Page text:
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17 March 2006

The Mother Hips, Red Tandy EP (Camera) Rating: 7
It seems like California's meeting of rock and soul has made a come back of late. Bands like The Orange Peels, Court & Spark, and Beechwood Sparks to name a few have been channeling the harmonic meeting of voice and electric guitar that the Beach Boys, Neil Young, Crosby, Stills and Nash, made so ubiquitous. The Mother Hips have always worn their classic rock influences on their sleeves, which may explain why they've been more readily embraced by baby boomers than the end of the alphabet generations. On the Red Tandy EP the band doesn't stray far from the formula laid out on 2001's Green Hills of Earth and 1996's Shootout. The band has an uncanny knack for harmony and the ability to find a groove and lock it down. Sounding like an excellent Crazy Horse copycat tempered by the more meandering jam rock of The Grateful Dead the Red Tandy EP leaves little doubt that The Mother Hips, despite a four-year hiatus, are still very much able to channel the sound of another era through tight vocal harmonies and close knit arrangements. The EP is only four songs with the lead number "Red Tandy" repeating at the end in alternate take form. It's just a small reminder of what The Mother Hips do so well, but upon hearing the first chords of "Red Tandy" slide effortlessly into the band's four part harmonies it's easy to remember why the band has such a devoted following. [Insound]
      — Peter Funk
multiple songs: [MySpace]

Oosterdok, Twilights of the Weary Soul (Brown House) Rating: 5
The synths that introduce "Elysium" flutter in like a moth finding a particularly bright light, and a journey through beautiful darkness begins. Oosterdok is the duo of Jay Line, who handles the synths and songwriting, and Becky Naylor, who provides the vocals, and Twilights of the Weary Soul is their second EP, released only seven months after their first. In those seven short months, however, Line has learned to add depth to his songs, giving them an emotional gravity that makes them fascinating, even in their relative simplicity. Naylor's classically trained, admittedly pitch-accurate vocals are less successful, as she enunciates her words as if she's still singing arias (though without the overpowering vibrato that might imply), leading to a sort of disconnect with the music around her. It's the Martin Gore / Enya collaboration that never happened, and it's honestly a little bit uncomfortable. The exception would be the saucy "I Am Not a Nice Girl", a profanity-laced bit of sultry menace that actually allows Naylor to loosen up a bit and get into one of her characters. If she could do that more often, allowing herself a bit of personality to go with her lovely tone, Oosterdok could well be a force to watch in the coming years. [Insound]
      — Mike Schiller
multiple songs: [MySpace]

Jukebox Zeros, Four On the Floor (Steel Cage) Rating: 6
To these ears, garage bands succeed when they remember to temper the thrash with tuneful melodies. Philadelphia's Jukebox Zeros (love the name, guys) rock out plenty on their full-length debut Four On the Floor, but they never let their love of squalling guitars overtake and drown out their catchy songs. The Zeros effortlessly channel '70s-era punky-power poppers like Iggy Pop ("Blue screen burn my TV eye," yowls frontman Peter Santa Maria on "Ch. 48") and Stiv Bators (opener "Flophouse" echoes Bators' snarl, and the band does right by a cover of the Dead Boys' "High Tension Wire"), but they've got their own fun identity. "Film Noir Love", appropriately dark and stormy as it sounds, seems to have been created so the band can have a laugh over the double entendre "private dick". And "Don't Tell Me (More Than I Wanna Know)", aided by a B3 organ which really should appear more on the album, celebrates avoiding dreaded TMI (Too Much Information). And when they're not being silly, the Zeros have attitude and guitar solos to burn: "Why doncha just go away?" snaps Santa Maria on "Fun Suck"; elsewhere, he kicks at the dirt on "Cigarettes and Sorrow". Like their heroes the Dead Boys, the Jukebox Zeros are young, loud and snotty and they've got the chops and sense of humor to back it up. [Insound]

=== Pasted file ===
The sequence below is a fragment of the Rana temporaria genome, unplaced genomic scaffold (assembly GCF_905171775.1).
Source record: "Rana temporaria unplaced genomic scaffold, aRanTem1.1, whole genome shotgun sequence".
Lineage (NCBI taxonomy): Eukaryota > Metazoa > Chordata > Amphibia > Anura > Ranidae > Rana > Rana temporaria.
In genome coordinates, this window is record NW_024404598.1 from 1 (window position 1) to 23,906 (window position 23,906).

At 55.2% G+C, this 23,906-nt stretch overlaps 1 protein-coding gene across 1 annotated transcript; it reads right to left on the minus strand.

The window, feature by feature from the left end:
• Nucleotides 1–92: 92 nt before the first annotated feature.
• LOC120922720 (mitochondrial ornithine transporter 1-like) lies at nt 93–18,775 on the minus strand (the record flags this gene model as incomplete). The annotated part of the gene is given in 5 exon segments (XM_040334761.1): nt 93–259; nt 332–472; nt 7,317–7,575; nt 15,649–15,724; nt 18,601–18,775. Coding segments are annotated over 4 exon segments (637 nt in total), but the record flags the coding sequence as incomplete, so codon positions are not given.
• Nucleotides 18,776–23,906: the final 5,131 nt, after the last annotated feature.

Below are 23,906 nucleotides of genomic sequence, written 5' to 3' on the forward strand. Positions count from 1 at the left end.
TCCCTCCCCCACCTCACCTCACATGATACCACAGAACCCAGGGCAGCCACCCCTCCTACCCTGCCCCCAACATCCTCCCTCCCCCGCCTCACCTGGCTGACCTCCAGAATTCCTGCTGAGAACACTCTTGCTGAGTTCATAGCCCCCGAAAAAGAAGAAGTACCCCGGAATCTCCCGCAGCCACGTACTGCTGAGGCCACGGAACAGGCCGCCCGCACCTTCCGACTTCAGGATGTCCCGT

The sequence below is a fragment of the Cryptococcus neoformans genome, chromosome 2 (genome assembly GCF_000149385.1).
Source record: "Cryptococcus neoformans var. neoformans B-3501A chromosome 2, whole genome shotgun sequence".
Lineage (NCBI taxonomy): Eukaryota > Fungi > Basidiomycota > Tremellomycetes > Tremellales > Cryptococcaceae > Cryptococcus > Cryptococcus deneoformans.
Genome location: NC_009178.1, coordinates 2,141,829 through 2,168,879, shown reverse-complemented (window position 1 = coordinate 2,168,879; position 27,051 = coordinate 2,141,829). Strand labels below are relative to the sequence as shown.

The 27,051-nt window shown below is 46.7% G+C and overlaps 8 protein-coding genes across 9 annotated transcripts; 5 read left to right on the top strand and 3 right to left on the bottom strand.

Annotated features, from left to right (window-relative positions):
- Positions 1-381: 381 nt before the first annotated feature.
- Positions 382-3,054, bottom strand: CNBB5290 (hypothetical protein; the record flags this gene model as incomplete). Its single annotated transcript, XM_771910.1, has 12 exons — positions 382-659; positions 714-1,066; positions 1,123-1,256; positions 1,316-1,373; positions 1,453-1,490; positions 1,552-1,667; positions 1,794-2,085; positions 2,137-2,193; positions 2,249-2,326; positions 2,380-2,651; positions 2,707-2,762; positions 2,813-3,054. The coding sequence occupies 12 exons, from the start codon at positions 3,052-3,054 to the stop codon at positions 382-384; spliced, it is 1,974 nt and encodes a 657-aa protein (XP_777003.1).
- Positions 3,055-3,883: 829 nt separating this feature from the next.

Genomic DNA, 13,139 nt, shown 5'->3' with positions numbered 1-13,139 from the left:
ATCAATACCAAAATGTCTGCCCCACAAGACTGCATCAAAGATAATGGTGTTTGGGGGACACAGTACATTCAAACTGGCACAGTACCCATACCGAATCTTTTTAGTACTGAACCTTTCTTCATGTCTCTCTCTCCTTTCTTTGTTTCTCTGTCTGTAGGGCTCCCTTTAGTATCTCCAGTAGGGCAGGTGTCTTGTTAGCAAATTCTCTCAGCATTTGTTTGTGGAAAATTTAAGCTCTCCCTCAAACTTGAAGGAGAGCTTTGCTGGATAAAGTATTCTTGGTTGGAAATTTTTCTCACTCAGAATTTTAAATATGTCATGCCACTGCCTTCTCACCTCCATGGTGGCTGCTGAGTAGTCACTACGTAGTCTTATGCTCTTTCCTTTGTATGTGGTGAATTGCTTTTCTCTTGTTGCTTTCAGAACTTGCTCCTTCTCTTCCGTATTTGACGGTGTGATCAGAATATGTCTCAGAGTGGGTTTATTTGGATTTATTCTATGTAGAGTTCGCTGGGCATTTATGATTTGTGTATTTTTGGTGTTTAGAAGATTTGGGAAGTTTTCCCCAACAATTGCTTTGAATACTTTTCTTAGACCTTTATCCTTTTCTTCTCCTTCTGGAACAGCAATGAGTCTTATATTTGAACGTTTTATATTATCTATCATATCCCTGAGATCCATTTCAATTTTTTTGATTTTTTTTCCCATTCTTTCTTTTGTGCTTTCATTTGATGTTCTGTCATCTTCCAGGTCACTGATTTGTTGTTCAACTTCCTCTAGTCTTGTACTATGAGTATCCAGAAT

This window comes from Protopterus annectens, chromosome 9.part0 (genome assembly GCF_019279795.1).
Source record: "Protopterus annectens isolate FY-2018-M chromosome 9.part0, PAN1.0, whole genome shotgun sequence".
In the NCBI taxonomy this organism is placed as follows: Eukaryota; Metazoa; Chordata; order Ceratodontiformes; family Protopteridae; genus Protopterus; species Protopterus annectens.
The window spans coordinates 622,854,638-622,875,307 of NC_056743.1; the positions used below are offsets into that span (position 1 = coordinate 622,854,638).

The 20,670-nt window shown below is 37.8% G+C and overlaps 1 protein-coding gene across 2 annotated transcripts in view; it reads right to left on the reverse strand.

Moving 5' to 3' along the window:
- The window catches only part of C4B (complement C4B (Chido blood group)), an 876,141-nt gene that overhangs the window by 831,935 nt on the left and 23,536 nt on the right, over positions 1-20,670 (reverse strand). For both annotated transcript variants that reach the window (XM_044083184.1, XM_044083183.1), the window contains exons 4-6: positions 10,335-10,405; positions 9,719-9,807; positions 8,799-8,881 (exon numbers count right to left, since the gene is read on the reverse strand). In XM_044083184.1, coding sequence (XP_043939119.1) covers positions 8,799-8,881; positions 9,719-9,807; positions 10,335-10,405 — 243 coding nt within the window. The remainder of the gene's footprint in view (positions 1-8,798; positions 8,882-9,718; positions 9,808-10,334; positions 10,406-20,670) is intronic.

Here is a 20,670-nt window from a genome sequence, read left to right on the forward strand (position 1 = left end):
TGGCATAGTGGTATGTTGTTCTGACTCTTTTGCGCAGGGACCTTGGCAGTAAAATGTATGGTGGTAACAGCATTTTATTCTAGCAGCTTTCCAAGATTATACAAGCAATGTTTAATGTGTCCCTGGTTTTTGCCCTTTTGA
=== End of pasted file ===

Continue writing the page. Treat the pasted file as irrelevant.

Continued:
— Stephen Haag
multiple songs: [MySpace]

Meredith Bragg and The Terminals, The Departures EP (The Kora) Rating: 4
Not sure the world needs another sensitive boy pop singer but here he is just the same. The carefully groomed angst begins with titles like "Talk Me Down" and "Empty Beds". Sonically it's the Cure's Disintegration given an acoustic chamber music makeover. The slow builds and sudden swells fit Bragg's yearning pipes, which are a somber yet still overwrought cousin to Tyson Ritter (All-American Rejects). The hushed combination of Wurlitzer, subtle percussion, vibes and cello compliment Bragg's simple guitar but the band rarely catches fire. Instead they opt to be a more indie answer to O.A.R. or a moodier Jack Johnson. The lyrics are mainly greeting card pap like "Slow down/We can make this right/We still have some time". When Bragg laments "What will I do for Christmas?/What will I do?" it comes off as whining instead of some existential cry. Like a great many young artists working this soft vein (Jason Collett, James Blunt) the feeling is right but there's not much beyond a nice mood to savor. [Insound]
      — Dennis Cook
"Empty Beds ": [MP3]
"Talk Me Down ": [MP3]

.: posted by Editor 8:24 AM

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